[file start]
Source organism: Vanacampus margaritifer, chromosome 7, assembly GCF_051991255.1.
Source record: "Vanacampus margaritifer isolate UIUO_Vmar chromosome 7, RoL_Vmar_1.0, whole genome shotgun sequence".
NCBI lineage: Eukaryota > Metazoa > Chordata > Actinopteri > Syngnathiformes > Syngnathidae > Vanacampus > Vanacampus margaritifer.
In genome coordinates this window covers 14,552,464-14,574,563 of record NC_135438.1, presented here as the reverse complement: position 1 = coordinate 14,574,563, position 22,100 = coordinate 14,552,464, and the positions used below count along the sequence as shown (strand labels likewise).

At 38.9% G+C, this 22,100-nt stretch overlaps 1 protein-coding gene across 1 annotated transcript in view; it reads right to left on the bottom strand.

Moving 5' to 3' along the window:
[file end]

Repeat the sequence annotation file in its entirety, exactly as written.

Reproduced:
Source organism: Vanacampus margaritifer, chromosome 7, assembly GCF_051991255.1.
Source record: "Vanacampus margaritifer isolate UIUO_Vmar chromosome 7, RoL_Vmar_1.0, whole genome shotgun sequence".
NCBI lineage: Eukaryota > Metazoa > Chordata > Actinopteri > Syngnathiformes > Syngnathidae > Vanacampus > Vanacampus margaritifer.
In genome coordinates this window covers 14,552,464-14,574,563 of record NC_135438.1, presented here as the reverse complement: position 1 = coordinate 14,574,563, position 22,100 = coordinate 14,552,464, and the positions used below count along the sequence as shown (strand labels likewise).

At 38.9% G+C, this 22,100-nt stretch overlaps 1 protein-coding gene across 1 annotated transcript in view; it reads right to left on the bottom strand.

Moving 5' to 3' along the window: